The European Investment Bank (EIB) will provide up to £700 million of the new finance, with the remainder matched by RBS (Royal Bank of Scotland), Lloyds Banking Group and BNP Paribas Fortis. The plan has the support of the UK Treasury and the Department of Energy & Climate Change (DECC).
“The money that is being made available will help continue the essential work of building the UK’s capacity in renewable energy,” says Chancellor Alistair Darling. “This government is determined to provide all the support that is needed to secure a greener future.”
The loans will be available to eligible onshore wind projects with a total project cost of £20 to £100m. The eligibility criteria will ensure that wind energy projects have an acceptable environmental impact and are located in commercially viable locations in terms of wind resource.
"The UK now has 4 GW of wind capacity and the pace of installation is picking up,” adds energy secretary Ed Miliband. “It took us 14 years to build the first gigawatt and just one year to build the last.”
“But we still need a six-fold increase in renewables by 2020 to hit our renewables target,” he adds. “That target is vital if we are to be on course to cutting emissions by 80% by 2050 so we need to pull out the stops, including making sure the capital is there to build the wind farms in the first place.”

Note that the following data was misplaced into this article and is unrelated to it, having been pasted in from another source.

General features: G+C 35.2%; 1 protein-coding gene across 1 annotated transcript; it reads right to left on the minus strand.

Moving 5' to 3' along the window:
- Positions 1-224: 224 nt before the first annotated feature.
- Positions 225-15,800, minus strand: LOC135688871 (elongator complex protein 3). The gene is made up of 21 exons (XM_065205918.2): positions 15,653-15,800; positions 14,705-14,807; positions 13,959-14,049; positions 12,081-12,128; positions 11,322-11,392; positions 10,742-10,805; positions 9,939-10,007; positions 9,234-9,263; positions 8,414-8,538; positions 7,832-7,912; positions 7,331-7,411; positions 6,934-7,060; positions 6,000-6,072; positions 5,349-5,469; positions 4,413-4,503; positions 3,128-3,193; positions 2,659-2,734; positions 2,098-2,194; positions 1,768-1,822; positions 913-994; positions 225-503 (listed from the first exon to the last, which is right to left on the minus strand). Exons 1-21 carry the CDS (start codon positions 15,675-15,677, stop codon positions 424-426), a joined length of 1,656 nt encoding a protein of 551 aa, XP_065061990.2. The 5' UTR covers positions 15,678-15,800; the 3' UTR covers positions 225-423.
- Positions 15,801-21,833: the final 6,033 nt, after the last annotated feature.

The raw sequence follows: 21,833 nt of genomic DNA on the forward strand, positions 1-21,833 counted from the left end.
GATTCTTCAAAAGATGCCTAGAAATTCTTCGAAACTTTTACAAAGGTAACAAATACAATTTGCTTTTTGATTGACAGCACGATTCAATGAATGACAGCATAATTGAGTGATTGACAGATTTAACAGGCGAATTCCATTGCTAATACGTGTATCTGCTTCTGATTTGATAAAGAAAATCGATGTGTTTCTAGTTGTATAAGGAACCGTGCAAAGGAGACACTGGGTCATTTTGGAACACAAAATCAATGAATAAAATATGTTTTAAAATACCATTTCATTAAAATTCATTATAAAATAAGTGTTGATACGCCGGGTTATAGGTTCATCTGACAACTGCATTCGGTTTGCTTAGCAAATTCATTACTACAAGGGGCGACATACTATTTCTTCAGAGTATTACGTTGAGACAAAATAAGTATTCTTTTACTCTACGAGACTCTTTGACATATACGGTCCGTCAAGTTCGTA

As part of a wider package supporting investment and the low carbon sector, the latest UK budget said "UK renewable and energy projects stand to benefit from up to £4bn of new capital from the European Investment Bank through direct lending to energy projects and intermediated lending to banks. The government believes that this initiative can bring forward £1.4bn of consented small and medium-sized UK renewables projects to deployment."
"The EIB's contribution to transforming wind energy generation in the United Kingdom is a core element of our support for renewable energy technology across Europe,” explains Simon Brooks of EIB. “We are sure that targeted support, following UK and European Union policy combatting climate change, will facilitate rapid and sustained investment in the industry and promote continued transformation to a low-carbon economy."
The EIB is the European Union’s long-term financing institution which supports projects promoting EU objectives in energy and climate change mitigation, among others. In the past five years (2004 to 2008), it lent £13bn for projects in Britain.
DECC and HM Treasury welcome the EIB’s intermediated lending scheme in the UK, targeting the deployment of small and medium sized onshore wind. This segment of the renewables market has struggled to access project finance in recent months as a result of tighter risk management resulting in liquidity shortage, the department explains. Improved liquidity in the project finance market should help developers bring forward otherwise economically viable projects which are at risk in the current economic conditions.